I ask if the increasingly global spread of Art Basel denotes the emergence of a new breed of art collector who is intuitively international in outlook. “Collectors are very competitive with each other,” replies Spiegler. “When you see the leading collectors redefining themselves by collecting not only their own country’s masterpieces, but masterpieces from all over the world, people are going to want genuine world-class collections, not just works from the Nato countries. And then they start to think about interesting juxtapositions.”
With its latest addition, Art Basel (from now on, all three of its fairs will only bear that name) has most of the globe covered, says Spiegler.
“Basel is a medieval city and a capital of culture. Miami is a Latin city on the cusp between two continents. And Hong Kong is an international metropolis in Asia. We are now able to cover all the areas that should be covered.
“And we can convince galleries in this part of the world that Art Basel is not some crazy, distant thing on a mountaintop. It is here, and we want to encourage people to be part of it.”
Art Basel runs June 14-17, www.artbasel.com
Upcoming fairs and events
runs to June 10
Earls Court Exhibition Centre, London
More than 50 galleries from the Americas, Europe and London showcase a range of works by established and emerging Latin American artists, including abstract, concrete, neo-concrete, kinetic and conceptual art
Olympia International Fine Art & Antiques Fair
runs to June 17
Olympia Exhibition Centre, Grand Hall, Olympia Way, London W14
More than 150 dealers present work from a broad range of art and antiques, including sculpture, design, jewellery, contemporary art, clocks, silver, ceramics, scientific instruments, fossils, memorabilia and glass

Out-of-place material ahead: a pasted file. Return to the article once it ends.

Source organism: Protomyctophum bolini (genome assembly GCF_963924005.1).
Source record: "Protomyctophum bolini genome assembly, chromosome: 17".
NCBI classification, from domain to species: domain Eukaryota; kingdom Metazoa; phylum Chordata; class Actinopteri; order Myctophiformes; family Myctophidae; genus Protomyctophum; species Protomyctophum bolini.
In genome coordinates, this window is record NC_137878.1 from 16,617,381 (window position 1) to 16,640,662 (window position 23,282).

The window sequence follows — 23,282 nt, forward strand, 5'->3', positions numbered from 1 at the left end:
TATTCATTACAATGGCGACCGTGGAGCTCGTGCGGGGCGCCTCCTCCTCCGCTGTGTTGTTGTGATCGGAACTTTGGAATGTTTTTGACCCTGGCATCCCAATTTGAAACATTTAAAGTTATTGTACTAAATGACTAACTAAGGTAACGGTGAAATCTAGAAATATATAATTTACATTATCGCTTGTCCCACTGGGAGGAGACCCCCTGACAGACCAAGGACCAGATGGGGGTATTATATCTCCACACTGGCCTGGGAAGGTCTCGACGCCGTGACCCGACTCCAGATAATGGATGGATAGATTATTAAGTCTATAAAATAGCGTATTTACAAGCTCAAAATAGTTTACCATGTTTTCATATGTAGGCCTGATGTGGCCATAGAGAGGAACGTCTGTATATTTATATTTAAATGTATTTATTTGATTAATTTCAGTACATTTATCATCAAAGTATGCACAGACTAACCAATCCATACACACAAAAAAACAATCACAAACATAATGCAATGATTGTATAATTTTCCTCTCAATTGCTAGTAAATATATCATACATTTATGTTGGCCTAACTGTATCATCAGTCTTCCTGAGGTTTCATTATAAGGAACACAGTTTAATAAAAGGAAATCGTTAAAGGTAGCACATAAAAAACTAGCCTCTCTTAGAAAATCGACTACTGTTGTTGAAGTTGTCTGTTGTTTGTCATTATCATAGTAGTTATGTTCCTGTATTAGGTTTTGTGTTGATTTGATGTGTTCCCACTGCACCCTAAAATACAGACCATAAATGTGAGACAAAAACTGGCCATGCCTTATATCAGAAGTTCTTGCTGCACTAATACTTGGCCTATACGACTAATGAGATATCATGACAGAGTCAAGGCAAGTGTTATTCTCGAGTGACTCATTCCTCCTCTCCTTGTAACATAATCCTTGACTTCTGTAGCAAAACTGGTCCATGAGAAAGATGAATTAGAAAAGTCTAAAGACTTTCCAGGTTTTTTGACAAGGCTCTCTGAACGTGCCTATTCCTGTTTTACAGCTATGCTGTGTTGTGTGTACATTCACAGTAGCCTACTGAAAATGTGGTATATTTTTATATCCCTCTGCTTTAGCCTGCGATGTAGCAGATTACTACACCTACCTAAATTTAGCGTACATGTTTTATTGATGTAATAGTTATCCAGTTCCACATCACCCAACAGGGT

Dreispitzhalle, Helsinkistrasse 5, 4053 Basel
One of several smaller fairs running at the same time as Art Basel and now returning for its eighth outing, this contemporary art fair focuses on emerging talent. For the first time, emphasis is placed on single artist presentations and on booth concepts that bring the work of two artists into dialogue
Kaserne, Klybeckstrasse 1b, 4057 Basel
Another satellite fair returns with 30 participating galleries specialising in contemporary art. Scope also holds events in New York, London and Miami
Liste: The Young Art Fair in Basel
Burgweg 15, 4058 Basel
The satellite fair presents galleries no older than five years and artists under 40. An exciting “discoverer” fair
Art Antiques London
Albert Memorial West Lawn, Kensington Gardens, London SW7
Art Antiques London takes place in a purpose-built pavilion in Kensington Gardens close to the site of the Great Exhibition of 1851. It brings together around 70 of the world’s leading art dealers and incorporates The International Ceramics Fair and Seminar
FIA 2012: Feria Iberoamericana de Arte
June 27-July 2
Hotel Tamanaco Intercontinental, Caracas
The 21st edition of the contemporary art fair
Master Drawings Week
June 27-July 5
London, various venues
17 established Mayfair and St James-based dealers open their galleries to showcase seven centuries of art, from the Renaissance to the present day. “The formula is simple: get people into the galleries. It’s worked for 12 years,” says the founder, Crispian Riley-Smith
June 28-July 4
The Royal Hospital Chelsea, London SW3
Stationed in the old Chelsea Barracks, Masterpiece London is an eclectic affair: cars, wine, contemporary design and jewellery are presented alongside fine and decorative arts
Master Paintings Week London
June 29-July 6
Old Master galleries and auction houses in Mayfair and St James’s join forces. Exhibitors open their doors to a special display or event in their gallery, focusing on great paintings to be found in London
Copyright The Financial Times Limited 2014. You may share using our article tools.
Please don't cut articles from FT.com and redistribute by email or post to the web.